The Searcher and the Sword by Wendy and Richard Pini
Elfquest, the breakout fantasy comic that debuted in 1977, has been noticeably absent for several years. New material has appeared, but only sporadically, with the last stories published nearly two years ago. But now Wendy and Richard Pini are back with a beautiful new graphic novel, The Searcher and the Sword.
The elf-like Wolfriders, led by Cutter Kinseeker, have returned to their ancient forest home after untold years of wandering and war.
Accompanying them is Shuna, a human girl adopted by Cutter and his lifemate Leetah, after the last brutal clash between elves and humans.
But Shuna wants to be more than just a hanger-on in the close-knit tribe; to that end, Shuna travels with her friends Dart and Kimo, to try to form peaceable contacts between the Wolfriders and humans.
Meanwhile, Wolfrider elder Treestump has worried about the problem of acquiring the metal weapons sorely needed by the tribe. They previously traded with the trolls, who were metalsmiths, but the trolls have long since abandoned their tunnels. Treestump, always one to tackle a problem head-on, decides to puzzle out the secrets of smithing, with nothing to go on but vague clues and sheer stubbornness. But his quest may put the tribe in danger, in a way they never expected.
Wendy Pini’s artwork is among the best in the business. Lush and sensuous, with great attention to detail, every panel is deserving of second and third looks (and that’s just on the first read-through!). Fans of the series will enjoy how Wendy’s drawing style has matured even further. Readers should note that this story is more human-centered, with less about the elves than we might wish, but the narrative does allow us a glimpse of elves from the human perspective.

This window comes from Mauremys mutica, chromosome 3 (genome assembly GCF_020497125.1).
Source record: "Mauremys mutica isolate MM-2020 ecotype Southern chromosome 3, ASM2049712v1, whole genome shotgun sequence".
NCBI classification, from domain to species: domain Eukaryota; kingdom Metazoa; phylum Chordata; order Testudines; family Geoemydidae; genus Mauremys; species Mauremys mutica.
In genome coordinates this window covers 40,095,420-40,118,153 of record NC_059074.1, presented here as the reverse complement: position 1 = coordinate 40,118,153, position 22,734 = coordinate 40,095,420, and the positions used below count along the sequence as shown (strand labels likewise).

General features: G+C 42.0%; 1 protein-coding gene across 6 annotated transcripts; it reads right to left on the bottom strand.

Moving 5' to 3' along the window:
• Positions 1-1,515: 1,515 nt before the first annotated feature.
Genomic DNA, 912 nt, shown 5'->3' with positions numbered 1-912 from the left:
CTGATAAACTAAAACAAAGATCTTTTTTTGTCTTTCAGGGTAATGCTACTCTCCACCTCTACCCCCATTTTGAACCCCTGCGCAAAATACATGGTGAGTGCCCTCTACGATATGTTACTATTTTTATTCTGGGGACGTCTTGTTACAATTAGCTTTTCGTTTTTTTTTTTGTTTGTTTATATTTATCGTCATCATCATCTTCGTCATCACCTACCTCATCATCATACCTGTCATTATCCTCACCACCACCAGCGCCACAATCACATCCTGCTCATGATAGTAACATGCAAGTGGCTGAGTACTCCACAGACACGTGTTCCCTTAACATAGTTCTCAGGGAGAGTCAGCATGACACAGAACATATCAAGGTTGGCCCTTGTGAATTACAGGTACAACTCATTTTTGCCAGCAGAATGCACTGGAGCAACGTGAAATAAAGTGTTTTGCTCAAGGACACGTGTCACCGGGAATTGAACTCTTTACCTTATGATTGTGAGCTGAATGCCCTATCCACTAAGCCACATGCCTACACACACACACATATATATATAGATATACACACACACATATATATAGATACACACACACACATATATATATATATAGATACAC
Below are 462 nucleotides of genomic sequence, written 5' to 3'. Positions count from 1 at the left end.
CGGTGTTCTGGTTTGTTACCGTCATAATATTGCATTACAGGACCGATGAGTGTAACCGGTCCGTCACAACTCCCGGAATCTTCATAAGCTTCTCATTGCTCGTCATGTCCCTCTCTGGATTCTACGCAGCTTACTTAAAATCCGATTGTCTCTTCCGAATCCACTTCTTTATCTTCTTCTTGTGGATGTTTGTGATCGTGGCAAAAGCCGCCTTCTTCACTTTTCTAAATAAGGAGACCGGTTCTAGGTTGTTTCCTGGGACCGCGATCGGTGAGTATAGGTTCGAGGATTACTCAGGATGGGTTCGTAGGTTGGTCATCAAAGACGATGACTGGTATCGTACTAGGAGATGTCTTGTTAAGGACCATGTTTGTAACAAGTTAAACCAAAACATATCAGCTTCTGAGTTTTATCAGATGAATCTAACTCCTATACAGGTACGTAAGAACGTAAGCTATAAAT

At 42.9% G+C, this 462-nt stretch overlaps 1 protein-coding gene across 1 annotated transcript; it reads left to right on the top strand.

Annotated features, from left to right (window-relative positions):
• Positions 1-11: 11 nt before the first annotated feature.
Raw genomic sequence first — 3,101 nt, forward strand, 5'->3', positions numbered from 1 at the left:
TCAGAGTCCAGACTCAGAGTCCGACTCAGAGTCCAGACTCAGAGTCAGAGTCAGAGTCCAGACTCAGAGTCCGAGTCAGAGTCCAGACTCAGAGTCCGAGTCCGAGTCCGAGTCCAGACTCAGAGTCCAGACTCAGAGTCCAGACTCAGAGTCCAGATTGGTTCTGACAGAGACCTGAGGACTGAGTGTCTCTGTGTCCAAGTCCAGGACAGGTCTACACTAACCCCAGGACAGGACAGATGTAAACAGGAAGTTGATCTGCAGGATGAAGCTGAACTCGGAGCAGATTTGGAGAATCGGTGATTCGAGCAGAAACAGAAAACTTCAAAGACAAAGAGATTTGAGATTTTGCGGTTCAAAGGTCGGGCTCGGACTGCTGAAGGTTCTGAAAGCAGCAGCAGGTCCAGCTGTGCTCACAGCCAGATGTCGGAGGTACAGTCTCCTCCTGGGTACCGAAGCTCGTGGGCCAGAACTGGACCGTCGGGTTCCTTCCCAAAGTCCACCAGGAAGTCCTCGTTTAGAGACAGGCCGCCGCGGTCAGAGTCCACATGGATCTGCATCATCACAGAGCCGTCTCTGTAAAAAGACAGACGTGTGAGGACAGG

Graphic novels must show rather than tell … or, at least, the best ones do. Here, the artist conveys volumes with facial expressions and posture, and the story feels much more dense than its 94 pages might suggest. Readers new to graphic novels will find that the form has much to offer, in quite a different way than prose tales.
I’m overjoyed by the return of Elfquest. Rich and evocative, The Searcher and the Sword represents the best that fantasy currently offers.